When news broke last January that scientists had put together the "ultimate playlist" for exercise, incredulity reigned. Could specific music really make us push ourselves harder on the treadmill? What about non-English speakers, or people who hate Kesha, Lady Gaga, and Jessie J (all of whom were featured)?
The study of exercise performance and its relation to music is actually over a century old — the first real study was held in 1911 — but accumulated evidence is refining our understanding of how radio hits and repeated beats really do affect our bodies when they're pushed to their limits. And it's not as simple as chucking on your favorite tunes.
In the age of personal, portable music machines, you'll rarely see a jogger without headphones. The idea of tailoring music to specific exercise activity, however, is becoming a seriously interesting part of science — because, even if we think our bodies are nice, neat things unaffected by the world around them, it seems that music really can boost our physiological performance when it comes to pushing ourselves. The key questions here are: Why? And what parts of music are responsible?
The next time you're putting together a workout playlist, know that it may not pay off to just grab whatever you're loving from your music library. Learn the science instead — and you'll be kicking some serious butt.
1. Beats-Per-Minute Boost The Body's Rhythm
The basic discovery underneath musical motivation is that our bodies seem to want to respond to the music we hear. Even if we're not jogging or moving in exact time to the beat, the idea of repeated, interesting, rapid rhythms inspires our efforts.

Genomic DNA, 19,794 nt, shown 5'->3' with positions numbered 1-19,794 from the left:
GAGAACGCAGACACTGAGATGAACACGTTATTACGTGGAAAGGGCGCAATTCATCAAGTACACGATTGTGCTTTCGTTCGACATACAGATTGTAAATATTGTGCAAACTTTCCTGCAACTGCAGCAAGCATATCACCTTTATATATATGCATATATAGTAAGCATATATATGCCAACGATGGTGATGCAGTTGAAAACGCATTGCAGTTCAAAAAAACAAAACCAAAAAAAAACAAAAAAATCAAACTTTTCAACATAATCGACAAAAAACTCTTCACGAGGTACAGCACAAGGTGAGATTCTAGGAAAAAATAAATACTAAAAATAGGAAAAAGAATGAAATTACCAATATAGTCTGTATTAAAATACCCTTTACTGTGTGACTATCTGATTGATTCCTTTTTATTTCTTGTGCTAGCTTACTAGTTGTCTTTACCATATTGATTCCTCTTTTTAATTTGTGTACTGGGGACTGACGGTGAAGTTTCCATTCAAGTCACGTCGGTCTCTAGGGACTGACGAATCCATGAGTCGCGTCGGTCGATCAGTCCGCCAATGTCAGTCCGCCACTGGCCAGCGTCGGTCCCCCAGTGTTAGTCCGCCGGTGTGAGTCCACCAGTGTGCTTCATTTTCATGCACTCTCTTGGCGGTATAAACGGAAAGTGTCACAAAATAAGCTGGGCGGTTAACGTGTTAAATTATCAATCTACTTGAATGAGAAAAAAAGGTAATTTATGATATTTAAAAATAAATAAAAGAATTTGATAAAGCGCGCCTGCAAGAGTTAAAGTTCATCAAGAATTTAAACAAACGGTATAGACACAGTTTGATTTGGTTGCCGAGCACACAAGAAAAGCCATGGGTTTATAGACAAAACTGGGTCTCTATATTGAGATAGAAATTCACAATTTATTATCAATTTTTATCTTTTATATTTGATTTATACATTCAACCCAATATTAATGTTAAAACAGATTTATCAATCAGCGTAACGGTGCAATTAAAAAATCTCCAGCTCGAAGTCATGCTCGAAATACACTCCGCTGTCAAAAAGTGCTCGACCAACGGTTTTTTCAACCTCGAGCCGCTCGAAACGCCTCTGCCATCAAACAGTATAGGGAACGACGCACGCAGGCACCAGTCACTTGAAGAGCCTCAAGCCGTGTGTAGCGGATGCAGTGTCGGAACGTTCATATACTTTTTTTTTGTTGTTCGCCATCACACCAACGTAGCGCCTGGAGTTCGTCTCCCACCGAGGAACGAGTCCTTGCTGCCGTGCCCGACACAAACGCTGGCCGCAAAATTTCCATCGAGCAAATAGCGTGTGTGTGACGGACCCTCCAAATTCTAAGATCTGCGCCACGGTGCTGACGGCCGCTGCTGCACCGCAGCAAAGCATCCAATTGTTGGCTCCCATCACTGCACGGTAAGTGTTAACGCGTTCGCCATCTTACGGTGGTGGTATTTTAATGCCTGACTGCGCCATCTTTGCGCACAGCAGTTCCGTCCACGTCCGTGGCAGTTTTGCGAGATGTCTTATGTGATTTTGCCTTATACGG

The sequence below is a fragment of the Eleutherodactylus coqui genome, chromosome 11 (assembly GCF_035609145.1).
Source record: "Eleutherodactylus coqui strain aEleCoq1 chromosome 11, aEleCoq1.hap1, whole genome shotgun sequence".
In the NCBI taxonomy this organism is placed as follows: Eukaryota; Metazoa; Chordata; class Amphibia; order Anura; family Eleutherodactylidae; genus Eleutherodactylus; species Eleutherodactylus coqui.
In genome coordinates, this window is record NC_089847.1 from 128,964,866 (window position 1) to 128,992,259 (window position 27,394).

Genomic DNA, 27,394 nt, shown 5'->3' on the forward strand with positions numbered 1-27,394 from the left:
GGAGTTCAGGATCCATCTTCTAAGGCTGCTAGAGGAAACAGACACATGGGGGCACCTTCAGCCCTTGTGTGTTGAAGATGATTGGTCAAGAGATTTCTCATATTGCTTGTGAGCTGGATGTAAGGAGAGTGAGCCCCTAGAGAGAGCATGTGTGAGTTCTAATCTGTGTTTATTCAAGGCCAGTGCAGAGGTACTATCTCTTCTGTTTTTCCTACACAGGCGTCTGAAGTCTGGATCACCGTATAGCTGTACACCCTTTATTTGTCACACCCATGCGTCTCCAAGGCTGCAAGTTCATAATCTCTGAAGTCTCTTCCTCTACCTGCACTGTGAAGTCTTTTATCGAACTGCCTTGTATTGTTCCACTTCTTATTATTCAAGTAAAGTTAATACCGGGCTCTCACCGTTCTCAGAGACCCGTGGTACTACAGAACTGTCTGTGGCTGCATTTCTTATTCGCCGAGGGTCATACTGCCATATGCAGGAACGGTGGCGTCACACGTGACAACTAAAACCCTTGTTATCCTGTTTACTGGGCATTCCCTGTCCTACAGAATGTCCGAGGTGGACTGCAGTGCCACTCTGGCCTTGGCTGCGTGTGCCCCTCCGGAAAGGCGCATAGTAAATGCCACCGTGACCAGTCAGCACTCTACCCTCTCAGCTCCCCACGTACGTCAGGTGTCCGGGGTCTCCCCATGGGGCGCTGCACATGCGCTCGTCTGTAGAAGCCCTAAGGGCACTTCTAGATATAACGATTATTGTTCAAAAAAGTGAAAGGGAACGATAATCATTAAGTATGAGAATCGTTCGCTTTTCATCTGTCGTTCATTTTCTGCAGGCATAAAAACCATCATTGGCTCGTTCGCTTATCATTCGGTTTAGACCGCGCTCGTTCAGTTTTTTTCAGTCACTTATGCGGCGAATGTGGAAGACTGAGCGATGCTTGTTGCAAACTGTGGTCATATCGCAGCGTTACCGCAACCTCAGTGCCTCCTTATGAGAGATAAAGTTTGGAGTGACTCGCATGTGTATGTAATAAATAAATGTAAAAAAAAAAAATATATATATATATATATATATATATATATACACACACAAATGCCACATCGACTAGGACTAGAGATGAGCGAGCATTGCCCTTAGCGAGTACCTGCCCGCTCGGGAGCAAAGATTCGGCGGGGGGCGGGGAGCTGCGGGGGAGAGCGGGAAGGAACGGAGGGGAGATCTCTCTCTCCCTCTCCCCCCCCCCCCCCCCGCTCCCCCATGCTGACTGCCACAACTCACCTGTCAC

Good workout music, according to Scientific American, utilizes a phenomenon called rhythm response, which is a measure of how much a song makes us want to move to its tempo and beat. The body, it seems, likes to move its respiration rate and heart beat roughly in line with the high-tempo music it's exposed to.
The science of finding the perfect beats-per-minute ratio is a pretty difficult one, though. Some scientists, including those who put together the "ultimate playlist," think that working with an exercising human's average strides per minute (150 to 190, depending on your pace and fitness) gives the best measure. Halving that number gives you 75 to 65 beats per minute (bpm), so you do two strides per beat.
For reference, a lot of hip hop and rap songs fit into that bpm range. Others scientists, however, advocate a much faster rate: 120 bpm, which is apparently a rhythmic range we gravitate towards pretty naturally when we click our fingers or tap our feet.
The handy site SongBPM will tell you exactly how many bpm a song has.
2. Music Should Vary With Your Type Of Exercise
Getting the right timing on your music and matching it to your exercise regime is actually pretty critical to your performance. The key thing to know before you put together a playlist is what kind of exercise you're doing that day. Sprint intervals? Strength training? Yoga? Swimming? Whatever it is, you need to match your playlist tempo to your expected cadence, or how fast your heart's going to be beating during that workout — and to what it expects of you. The more repetitive your workout, the better you'll respond to really repetitive beats, for example.
Pop music, apparently, is best for warm-ups and warm-downs, while dance music, with its higher bpms, is more suitable to high-intensity workouts like strength training than it is for running, which requires a slower set of movements. And anything with an uneven tempo needs to be avoided, because your body will get confused.
3. Music With Regular Beats Reduces Energy Waste